Churchill train set for York museum debut

Work is almost complete on the restoration of the train carriage which bore the coffin of Sir Winston Churchill after his funeral almost 50 years ago.

Ian Mathews puts the finishing touches to the restoration of the Southern Railway Baggage van which carried Winston Churchill's coffin at the National Railway Museum's site at Shildon

Until the great statesman’s death, the South Railway parcel van S2464S had carried items like newspapers and vegetables.

But on a grey, mid-winter day, January 30 1965, the carriage was seen by millions watching the funeral on small black-and-white TV sets.

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Thousands more lined the rail route as Sir Winston’s body was brought to its final resting place in Oxfordshire following a state funeral at St Paul’s Cathedral in London.

Now the property of the Swanage Railway Trust, the carriage had ended up in Los Angeles before being brought back to the UK in 2007.

It has been restored at the National Railway Museum’s site at Shildon in County Durham. From there it will be taken to the NRM in York where it will be displayed with the Shildon locomotive No 34051, called Winston Churchill, which pulled the funeral train and which has also been restored.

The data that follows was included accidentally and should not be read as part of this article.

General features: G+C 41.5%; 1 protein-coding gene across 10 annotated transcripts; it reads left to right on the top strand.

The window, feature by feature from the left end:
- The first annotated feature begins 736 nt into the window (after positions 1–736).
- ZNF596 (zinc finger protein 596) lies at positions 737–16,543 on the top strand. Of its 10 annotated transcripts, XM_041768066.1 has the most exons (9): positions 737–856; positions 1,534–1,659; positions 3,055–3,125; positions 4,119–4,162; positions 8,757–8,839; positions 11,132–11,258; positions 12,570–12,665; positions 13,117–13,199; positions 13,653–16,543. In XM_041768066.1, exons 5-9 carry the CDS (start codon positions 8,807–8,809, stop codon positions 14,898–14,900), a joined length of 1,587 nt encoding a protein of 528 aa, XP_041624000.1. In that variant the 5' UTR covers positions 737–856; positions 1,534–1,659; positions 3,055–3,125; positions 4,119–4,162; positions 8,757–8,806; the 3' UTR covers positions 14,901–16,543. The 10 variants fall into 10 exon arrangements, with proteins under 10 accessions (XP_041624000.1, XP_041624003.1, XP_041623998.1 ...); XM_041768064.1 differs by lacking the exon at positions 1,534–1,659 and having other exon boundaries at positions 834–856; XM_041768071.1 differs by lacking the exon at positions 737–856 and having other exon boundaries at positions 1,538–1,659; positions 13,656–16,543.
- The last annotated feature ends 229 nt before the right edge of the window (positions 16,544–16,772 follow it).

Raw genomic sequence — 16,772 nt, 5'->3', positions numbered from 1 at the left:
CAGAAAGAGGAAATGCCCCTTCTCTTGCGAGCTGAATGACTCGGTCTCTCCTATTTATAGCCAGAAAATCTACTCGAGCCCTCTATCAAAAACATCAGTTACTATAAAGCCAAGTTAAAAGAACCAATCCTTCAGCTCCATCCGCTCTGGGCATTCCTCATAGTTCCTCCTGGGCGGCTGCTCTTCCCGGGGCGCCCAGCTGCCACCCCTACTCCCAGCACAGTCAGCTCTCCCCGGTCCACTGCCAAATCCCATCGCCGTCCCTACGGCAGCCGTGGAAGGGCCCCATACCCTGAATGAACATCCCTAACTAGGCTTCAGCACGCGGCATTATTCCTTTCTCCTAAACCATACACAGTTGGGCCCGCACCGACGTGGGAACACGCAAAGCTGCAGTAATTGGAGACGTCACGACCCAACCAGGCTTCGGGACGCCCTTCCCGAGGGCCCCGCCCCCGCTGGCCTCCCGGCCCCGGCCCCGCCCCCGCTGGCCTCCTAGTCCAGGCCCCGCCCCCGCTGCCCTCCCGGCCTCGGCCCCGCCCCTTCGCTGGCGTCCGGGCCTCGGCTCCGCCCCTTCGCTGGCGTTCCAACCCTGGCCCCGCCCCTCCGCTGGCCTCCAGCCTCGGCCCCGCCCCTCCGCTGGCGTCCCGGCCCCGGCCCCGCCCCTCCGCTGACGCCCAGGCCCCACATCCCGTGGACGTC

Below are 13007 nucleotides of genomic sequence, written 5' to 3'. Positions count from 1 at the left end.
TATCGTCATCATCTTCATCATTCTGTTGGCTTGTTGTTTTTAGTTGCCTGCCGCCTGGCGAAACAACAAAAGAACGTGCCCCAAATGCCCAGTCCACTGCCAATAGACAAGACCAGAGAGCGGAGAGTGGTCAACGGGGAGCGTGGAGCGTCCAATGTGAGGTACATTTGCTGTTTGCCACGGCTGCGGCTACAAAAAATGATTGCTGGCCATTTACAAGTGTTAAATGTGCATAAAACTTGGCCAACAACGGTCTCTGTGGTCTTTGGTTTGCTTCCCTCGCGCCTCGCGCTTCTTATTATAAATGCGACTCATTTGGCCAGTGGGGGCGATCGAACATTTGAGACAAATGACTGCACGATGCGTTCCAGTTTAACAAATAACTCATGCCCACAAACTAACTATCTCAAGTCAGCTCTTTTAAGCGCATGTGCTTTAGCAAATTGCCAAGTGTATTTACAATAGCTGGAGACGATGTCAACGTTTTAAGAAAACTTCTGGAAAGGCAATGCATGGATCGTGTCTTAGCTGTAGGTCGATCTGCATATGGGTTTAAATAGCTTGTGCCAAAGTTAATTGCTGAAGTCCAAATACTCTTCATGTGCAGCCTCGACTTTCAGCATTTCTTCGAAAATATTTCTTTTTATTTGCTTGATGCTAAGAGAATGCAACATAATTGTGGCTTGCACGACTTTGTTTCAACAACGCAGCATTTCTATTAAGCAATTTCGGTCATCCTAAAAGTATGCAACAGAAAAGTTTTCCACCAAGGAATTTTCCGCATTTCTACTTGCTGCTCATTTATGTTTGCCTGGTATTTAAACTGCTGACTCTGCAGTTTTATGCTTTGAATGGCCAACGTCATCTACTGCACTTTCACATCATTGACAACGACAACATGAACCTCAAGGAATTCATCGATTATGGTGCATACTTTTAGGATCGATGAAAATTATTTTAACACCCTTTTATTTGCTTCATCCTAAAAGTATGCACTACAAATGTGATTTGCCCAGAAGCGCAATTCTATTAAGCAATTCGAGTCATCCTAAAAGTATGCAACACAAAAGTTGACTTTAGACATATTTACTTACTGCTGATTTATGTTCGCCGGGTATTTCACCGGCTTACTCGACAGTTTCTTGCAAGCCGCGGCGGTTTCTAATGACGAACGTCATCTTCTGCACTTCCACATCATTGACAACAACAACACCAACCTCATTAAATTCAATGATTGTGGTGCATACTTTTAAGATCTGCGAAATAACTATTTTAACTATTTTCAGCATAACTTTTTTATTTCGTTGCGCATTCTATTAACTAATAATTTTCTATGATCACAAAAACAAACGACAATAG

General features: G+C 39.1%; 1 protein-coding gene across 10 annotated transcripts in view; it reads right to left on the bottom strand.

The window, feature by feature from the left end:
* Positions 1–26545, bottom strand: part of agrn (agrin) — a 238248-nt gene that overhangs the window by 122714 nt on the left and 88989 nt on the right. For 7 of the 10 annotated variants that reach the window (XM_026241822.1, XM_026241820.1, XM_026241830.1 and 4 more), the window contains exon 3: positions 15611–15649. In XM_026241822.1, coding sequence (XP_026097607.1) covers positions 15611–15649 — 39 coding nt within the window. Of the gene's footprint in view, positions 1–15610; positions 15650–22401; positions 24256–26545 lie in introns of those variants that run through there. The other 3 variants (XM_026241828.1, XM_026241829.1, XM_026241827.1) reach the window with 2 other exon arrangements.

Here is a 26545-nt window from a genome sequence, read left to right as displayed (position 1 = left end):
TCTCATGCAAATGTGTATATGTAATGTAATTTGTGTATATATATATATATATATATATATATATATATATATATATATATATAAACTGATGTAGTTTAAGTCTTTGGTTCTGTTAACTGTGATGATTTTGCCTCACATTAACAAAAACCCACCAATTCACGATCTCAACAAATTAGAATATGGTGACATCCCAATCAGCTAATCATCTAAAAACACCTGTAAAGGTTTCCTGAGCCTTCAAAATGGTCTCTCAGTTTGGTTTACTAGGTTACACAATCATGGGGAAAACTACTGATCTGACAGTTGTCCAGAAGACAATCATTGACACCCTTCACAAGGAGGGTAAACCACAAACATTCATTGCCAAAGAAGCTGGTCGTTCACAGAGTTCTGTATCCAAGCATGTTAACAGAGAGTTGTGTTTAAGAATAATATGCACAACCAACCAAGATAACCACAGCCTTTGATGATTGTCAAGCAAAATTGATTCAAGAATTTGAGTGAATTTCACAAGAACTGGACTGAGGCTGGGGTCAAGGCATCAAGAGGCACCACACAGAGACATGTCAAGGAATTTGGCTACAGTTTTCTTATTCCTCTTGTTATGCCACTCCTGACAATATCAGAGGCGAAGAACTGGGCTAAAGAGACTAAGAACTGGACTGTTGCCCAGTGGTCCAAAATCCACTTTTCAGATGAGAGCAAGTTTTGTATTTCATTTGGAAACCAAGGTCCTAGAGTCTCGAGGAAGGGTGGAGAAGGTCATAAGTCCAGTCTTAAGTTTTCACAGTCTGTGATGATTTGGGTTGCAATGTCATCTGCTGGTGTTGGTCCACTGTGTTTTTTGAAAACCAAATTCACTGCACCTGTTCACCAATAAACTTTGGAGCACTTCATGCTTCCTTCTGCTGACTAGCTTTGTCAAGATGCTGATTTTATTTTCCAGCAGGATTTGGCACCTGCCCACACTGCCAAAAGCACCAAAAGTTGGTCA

The Churchill Final Journey display will run from January 30 to May 3 2015. Helping to commemorate the 50th anniversary of the funeral will be James Lester, the fireman on board on January 30 1965.

Shildon’s workshop and rail operations manager Richard Pearson said: “We’ve reached an important point in the project to get the vehicle back to its best, ready to commemorate the 50th anniversary of Sir Winston Churchill’s state funeral.

“All that remains is the painting back to its original shade of umber and cream by our dedicated team of staff, volunteers and trainees.”

The funeral of Churchill was a massive and moving occasion, attended by the Queen and many heads of state.

Churchill’s body lay in state at Westminster and his coffin was borne down the River Thames with the dockers dipping their cranes in salute.